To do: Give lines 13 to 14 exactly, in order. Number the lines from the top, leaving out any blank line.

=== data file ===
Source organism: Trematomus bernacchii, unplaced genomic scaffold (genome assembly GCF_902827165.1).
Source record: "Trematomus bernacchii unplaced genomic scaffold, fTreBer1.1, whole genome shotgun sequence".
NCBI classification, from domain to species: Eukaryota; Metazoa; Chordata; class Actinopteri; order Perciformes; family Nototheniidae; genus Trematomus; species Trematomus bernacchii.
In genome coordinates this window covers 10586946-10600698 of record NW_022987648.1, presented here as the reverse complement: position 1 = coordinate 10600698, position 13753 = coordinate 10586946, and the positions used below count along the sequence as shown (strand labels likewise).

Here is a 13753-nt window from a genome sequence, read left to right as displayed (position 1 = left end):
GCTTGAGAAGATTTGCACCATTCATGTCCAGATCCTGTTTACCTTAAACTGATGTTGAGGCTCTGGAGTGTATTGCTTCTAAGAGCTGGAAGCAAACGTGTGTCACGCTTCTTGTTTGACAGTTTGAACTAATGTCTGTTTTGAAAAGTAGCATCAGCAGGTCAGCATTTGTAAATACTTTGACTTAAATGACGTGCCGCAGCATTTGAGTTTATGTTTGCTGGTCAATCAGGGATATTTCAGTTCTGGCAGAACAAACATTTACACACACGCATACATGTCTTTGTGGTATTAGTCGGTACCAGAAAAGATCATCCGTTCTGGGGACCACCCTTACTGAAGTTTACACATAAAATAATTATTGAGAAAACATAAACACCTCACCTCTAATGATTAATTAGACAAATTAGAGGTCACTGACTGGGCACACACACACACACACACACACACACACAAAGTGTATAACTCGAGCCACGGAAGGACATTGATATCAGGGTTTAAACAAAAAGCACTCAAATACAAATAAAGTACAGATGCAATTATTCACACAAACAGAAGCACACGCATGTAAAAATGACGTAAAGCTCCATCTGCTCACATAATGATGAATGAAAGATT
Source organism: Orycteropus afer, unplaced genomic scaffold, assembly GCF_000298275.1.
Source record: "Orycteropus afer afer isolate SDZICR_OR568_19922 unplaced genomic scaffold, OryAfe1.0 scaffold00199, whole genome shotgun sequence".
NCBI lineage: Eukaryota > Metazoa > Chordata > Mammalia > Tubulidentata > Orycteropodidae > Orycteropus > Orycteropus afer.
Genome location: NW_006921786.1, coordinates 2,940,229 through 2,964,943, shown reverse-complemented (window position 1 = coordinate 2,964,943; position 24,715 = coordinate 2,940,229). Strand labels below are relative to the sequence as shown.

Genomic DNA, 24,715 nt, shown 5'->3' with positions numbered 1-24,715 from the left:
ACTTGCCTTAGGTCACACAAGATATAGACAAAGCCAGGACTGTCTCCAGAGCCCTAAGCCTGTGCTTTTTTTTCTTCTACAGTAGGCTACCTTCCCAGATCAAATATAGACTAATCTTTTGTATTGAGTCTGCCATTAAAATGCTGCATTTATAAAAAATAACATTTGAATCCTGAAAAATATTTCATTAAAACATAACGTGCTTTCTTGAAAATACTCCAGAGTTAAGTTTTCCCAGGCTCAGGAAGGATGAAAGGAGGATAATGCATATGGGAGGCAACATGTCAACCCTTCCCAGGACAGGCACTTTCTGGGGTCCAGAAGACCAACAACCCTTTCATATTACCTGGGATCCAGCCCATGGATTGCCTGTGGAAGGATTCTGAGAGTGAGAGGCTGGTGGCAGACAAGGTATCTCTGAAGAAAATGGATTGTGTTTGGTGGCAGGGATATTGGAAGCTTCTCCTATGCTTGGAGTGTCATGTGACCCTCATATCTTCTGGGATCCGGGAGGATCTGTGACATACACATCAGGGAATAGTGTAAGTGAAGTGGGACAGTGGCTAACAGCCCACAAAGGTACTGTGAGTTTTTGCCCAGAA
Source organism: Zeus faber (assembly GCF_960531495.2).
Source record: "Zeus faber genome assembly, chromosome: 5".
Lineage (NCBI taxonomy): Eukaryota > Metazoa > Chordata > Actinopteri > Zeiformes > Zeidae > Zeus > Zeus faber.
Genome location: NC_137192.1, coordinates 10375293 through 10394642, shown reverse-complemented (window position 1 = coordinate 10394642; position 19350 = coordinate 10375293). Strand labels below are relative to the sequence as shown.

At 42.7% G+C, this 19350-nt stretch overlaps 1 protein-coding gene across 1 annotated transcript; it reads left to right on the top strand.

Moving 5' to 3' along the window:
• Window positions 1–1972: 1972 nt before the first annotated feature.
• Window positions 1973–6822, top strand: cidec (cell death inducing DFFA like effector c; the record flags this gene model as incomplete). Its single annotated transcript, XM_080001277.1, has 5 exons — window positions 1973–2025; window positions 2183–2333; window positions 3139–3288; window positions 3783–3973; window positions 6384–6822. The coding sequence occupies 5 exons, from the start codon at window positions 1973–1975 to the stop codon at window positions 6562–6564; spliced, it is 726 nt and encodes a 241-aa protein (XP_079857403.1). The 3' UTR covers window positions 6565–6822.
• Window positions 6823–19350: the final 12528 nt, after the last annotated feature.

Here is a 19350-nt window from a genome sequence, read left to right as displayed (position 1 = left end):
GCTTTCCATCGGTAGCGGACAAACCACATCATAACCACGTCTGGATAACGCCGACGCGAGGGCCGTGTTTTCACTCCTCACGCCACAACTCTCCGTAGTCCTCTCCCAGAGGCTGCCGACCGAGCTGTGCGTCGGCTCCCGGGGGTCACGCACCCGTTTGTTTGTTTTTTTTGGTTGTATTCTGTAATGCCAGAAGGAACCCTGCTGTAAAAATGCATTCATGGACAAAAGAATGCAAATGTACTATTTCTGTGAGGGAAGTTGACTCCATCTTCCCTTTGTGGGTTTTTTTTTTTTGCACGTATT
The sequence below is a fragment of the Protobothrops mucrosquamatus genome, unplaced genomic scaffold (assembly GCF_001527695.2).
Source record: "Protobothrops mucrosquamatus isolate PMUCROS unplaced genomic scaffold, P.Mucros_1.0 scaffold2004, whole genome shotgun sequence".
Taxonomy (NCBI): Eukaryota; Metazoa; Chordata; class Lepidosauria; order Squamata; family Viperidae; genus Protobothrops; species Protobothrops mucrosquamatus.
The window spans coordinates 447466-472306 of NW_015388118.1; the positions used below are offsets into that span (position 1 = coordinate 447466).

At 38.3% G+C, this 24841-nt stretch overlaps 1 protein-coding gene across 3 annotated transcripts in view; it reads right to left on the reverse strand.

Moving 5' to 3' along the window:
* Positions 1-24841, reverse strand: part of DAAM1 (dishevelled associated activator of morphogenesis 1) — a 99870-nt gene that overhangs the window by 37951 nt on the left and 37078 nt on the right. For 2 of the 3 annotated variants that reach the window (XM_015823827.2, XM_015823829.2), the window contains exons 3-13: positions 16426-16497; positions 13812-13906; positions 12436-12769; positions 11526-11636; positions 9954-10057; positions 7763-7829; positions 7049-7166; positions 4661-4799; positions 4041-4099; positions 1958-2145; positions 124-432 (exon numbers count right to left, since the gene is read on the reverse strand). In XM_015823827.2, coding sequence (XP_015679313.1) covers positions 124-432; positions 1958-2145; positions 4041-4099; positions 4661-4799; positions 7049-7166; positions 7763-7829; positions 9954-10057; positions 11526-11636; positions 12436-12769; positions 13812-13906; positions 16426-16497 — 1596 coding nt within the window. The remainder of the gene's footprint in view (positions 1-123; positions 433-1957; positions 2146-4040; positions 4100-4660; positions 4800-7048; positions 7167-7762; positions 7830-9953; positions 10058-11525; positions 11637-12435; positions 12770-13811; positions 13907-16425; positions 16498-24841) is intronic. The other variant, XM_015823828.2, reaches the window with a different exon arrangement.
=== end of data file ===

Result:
Source organism: Zeus faber (assembly GCF_960531495.2).
Source record: "Zeus faber genome assembly, chromosome: 5".